EDMONTON — Inadequate spring precipitation could make it difficult to establish crops in parched southern prairie fields this coming crop season, and late frost events in eastern Saskatchewan and Manitoba may cause further problems, according to weather forecaster Drew Lerner.
“The spring season is going to be a challenge for a lot of locations that are in this very dry state. I do not think it’s going to be absolutely dry in the spring, but I do think that getting the kind of snow and rain in there to bolster soil moisture in a significant manner is going to be really tough to do,” Lerner said after his presentation at FarmTech in Edmonton.
He said dry southern areas from east-central Alberta through west-central Saskatchewan will get enough spring precipitation to warrant planting, but farmers will likely worry constantly about subsoil moisture and whether those plants will stay viable after they emerge.
In northern Alberta and into the Peace region, there is already plenty of subsoil moisture and snow and it’s going to be a very wet start to spring, he said.
“The good news for them is that even though precipitation will come and go as we get into spring, when we get into the summer it’ll start drying down a little bit better. The challenge for them is getting into the fields when it’s time to plant,” Lerner said.
As spring rolls into summer, regular rainfalls with average accumulations will occur in most regions.
“Saskatchewan and Manitoba will end up with a regular occurrence of rainfall, and probably some strong thunderstorms. Severe weather might be an interesting situation to deal with in the heart of Saskatchewan in particular,” Lerner said.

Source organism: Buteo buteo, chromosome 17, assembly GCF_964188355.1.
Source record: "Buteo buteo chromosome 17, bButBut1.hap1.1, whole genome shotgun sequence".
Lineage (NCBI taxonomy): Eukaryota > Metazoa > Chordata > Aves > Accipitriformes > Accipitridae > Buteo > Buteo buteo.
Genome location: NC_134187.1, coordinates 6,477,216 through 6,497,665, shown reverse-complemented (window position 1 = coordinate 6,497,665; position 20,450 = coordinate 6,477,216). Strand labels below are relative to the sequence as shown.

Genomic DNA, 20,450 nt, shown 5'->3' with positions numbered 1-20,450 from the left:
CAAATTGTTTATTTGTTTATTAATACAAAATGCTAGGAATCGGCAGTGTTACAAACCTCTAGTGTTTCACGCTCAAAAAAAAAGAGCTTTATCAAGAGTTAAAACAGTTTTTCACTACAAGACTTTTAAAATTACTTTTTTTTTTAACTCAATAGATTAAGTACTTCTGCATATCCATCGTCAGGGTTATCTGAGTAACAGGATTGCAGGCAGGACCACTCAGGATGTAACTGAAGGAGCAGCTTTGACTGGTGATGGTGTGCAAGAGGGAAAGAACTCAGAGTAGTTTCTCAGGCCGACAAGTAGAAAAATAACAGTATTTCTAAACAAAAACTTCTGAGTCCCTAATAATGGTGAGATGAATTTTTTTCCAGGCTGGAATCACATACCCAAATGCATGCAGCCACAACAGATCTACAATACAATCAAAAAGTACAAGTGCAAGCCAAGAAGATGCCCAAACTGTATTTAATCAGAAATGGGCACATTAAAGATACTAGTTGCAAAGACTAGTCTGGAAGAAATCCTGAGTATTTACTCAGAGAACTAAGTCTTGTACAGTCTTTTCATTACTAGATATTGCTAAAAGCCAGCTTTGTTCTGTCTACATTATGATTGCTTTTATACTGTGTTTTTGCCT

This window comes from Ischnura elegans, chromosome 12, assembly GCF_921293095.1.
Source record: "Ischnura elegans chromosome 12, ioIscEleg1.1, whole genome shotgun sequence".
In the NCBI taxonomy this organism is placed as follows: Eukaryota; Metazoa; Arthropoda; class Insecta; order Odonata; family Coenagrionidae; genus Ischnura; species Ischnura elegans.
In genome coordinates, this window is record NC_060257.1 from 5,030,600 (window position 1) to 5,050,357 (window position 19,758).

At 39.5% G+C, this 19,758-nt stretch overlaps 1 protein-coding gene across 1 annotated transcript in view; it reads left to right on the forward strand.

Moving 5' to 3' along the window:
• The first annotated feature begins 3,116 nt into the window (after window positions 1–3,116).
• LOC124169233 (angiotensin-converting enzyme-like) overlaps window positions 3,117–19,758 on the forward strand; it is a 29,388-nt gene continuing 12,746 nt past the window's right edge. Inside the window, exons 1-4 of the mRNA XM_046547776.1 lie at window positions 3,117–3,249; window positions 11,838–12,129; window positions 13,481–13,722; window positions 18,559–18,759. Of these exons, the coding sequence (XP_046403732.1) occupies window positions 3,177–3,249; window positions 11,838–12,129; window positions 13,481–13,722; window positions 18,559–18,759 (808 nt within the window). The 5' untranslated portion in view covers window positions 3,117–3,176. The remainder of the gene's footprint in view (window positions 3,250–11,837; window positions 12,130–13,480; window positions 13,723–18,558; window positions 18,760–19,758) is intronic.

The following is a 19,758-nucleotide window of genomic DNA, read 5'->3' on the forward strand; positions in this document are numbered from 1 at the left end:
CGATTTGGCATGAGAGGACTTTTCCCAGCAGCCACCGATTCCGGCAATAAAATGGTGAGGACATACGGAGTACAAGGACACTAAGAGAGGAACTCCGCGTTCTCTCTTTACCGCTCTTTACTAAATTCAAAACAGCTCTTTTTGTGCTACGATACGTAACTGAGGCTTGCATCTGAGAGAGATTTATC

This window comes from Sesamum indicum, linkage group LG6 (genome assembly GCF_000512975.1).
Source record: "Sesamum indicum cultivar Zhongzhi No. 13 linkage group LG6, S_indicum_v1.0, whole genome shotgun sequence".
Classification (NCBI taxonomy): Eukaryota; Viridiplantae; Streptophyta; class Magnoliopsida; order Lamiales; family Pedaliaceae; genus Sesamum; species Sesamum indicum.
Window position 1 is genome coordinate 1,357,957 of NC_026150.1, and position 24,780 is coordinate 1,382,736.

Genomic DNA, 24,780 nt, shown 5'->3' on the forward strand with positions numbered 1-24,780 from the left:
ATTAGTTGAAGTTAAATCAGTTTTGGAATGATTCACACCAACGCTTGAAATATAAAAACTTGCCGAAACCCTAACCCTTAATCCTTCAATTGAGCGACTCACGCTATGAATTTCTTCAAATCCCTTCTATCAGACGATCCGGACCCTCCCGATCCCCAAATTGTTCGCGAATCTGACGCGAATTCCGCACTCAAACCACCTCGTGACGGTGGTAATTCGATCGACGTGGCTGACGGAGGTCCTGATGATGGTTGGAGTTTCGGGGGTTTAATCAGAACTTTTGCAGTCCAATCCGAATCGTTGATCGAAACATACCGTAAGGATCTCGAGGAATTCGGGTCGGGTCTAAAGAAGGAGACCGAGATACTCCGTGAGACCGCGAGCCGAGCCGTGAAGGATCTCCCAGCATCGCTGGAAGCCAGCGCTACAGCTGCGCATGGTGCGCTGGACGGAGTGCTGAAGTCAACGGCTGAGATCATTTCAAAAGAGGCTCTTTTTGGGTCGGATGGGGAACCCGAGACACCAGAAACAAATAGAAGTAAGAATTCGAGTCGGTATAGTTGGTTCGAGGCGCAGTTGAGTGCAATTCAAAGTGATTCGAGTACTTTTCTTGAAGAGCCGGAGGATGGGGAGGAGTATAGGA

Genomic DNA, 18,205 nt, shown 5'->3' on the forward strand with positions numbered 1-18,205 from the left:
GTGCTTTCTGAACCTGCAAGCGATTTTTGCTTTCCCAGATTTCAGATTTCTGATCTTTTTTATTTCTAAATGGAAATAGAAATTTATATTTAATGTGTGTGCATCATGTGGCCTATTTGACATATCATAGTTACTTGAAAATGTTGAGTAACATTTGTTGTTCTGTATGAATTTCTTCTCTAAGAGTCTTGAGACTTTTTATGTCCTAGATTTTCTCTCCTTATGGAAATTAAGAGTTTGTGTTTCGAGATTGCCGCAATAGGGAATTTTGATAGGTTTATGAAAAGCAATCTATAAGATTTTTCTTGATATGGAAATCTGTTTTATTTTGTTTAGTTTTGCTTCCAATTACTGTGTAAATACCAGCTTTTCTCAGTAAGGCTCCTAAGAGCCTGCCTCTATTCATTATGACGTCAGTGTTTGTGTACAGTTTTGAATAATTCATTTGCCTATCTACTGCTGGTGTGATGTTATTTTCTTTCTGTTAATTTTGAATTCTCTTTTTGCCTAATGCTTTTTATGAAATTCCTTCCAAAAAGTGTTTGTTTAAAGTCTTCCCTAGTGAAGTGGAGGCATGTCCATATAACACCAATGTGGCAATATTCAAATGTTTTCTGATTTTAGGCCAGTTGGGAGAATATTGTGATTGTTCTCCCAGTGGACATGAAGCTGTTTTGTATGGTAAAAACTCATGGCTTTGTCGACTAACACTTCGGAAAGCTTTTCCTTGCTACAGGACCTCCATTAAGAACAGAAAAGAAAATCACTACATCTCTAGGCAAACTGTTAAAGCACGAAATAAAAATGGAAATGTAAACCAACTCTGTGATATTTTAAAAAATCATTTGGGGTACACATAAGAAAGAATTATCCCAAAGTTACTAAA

“Alberta may continue to have a bit of a drier bias during the middle of summer. When we get into late summer, like the second part of August, when it’s starting to get to harvest time, it might start raining a little bit better again. Nothing exceptionally great, but a little bit of a going concern,” he said.
Lerner’s forecast is based on how he expects a number of weather patterns to materialize and interact, including the ocean temperatures in the Gulf of Alaska, La Nina, the solar cycle and the 18-year cycle.
He sees a weak La Nina continuing through the summer and said the year before a solar minimum is usually cold.
However, he said weather patterns can develop based on many variables, so the weather they bring can change, except for the solar cycle, which is currently following a cooling trend.
“The Gulf of Alaska has got cold water in it. That’s what caused the drought last year. There is also dryness down in the U.S. and we need to get rid of that so a ridge of high pressure doesn’t get overly excited down there and come up into Canada. But the 18-year cycle by itself will probably generate a pretty good environment,” Lerner said.
Cold swings in spring temperatures may cause problems for early-seeded crops in eastern Saskatchewan and western Manitoba.
Lerner said the extreme cold bouts the Prairies have experienced this winter will continue until the third week of February, then it will come back in mid-March and stay until late March or the first week of April.
“We’ll go into it (cold weather) again in May sometime. Now that event might set us back in the planting, and some guys that might have gotten into the fields early might be faced with a frost or freeze threat,” he said.
Lerner is concerned about late freezes this spring, but he said it’s too early to know for certain.
“I’m also concerned that the solar cycle and the 18-year cycle have a cooler bias for the growing season in general. Not that it’s going to be a cold year all the way through because coolness comes and goes. There is always going to be that risk that we will see a late season frost event or an early season frost event.”